Albert Mallette

It’s a rare occasion that I am at a loss for words. In fact, some would say I have a gift for gab. But, when it comes to communicating with our production crews, I am far from a project manager whisperer. It feels like no one is listening.

I’ve tried. You’ve tried. And I think we’re working on the wrong thing. I’ve noticed that people don’t change because you orate or bang an occasional fist; environments change, experiences change, approaches change. So, though my proclivity as a business leader is to hear myself speak, I have been spending some time lately trying to come up with gentle but powerful ways to institute change on our jobsites.

I started with something I saw on a school bus. On the dashboard, just to the left of the blinker, is a sign that says “You are carrying the most precious cargo.” That sign isn’t a speech or a meeting with the boss telling the driver to drive carefully. That sign is reinforcement — an everyday reminder for the driver about the context in which he or she is working.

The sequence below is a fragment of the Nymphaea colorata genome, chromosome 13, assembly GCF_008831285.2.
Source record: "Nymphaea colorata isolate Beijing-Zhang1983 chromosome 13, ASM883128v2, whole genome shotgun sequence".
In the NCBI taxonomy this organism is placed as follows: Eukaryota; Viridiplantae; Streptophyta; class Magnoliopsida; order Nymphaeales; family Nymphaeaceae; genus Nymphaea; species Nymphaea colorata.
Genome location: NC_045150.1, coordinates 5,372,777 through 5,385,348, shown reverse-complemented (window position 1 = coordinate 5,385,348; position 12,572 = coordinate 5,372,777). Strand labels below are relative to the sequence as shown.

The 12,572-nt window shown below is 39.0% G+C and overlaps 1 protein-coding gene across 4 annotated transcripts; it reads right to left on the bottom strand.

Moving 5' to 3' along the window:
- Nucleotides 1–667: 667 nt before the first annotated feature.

A little while back we implemented our own dashboard message. During staff meetings, I had turned myself purple avowing that even the wealthiest person expects us to manage his or her expectations about job cost and project timing. I wanted the project managers to go over the budget and schedule with clients during our regular weekly meetings. Their behavior didn’t change. So on the top-left corner of our site meeting agenda template we added columns for: starting budget, payments received, pending change orders, balance of budget, and schedule. Now we address the two most difficult, yet necessary, topics on a construction jobsite on a weekly basis. The project manager brings up potential changes before it’s too late for clients to change their minds, we strengthen our clients’ trust in us, and we move toward our goal of creating clients for life.

Leaders need to deliver a clear vision, but a leader must also give employees a fighting chance to engage with and own that vision. Don’t just expect brilliant ideas to stick — create pathways for new context and habit.

—Allison Iantosca is a partner at F.H. Perry Builder, a Boston-area custom builder focused on building trust, dreams, and relationships.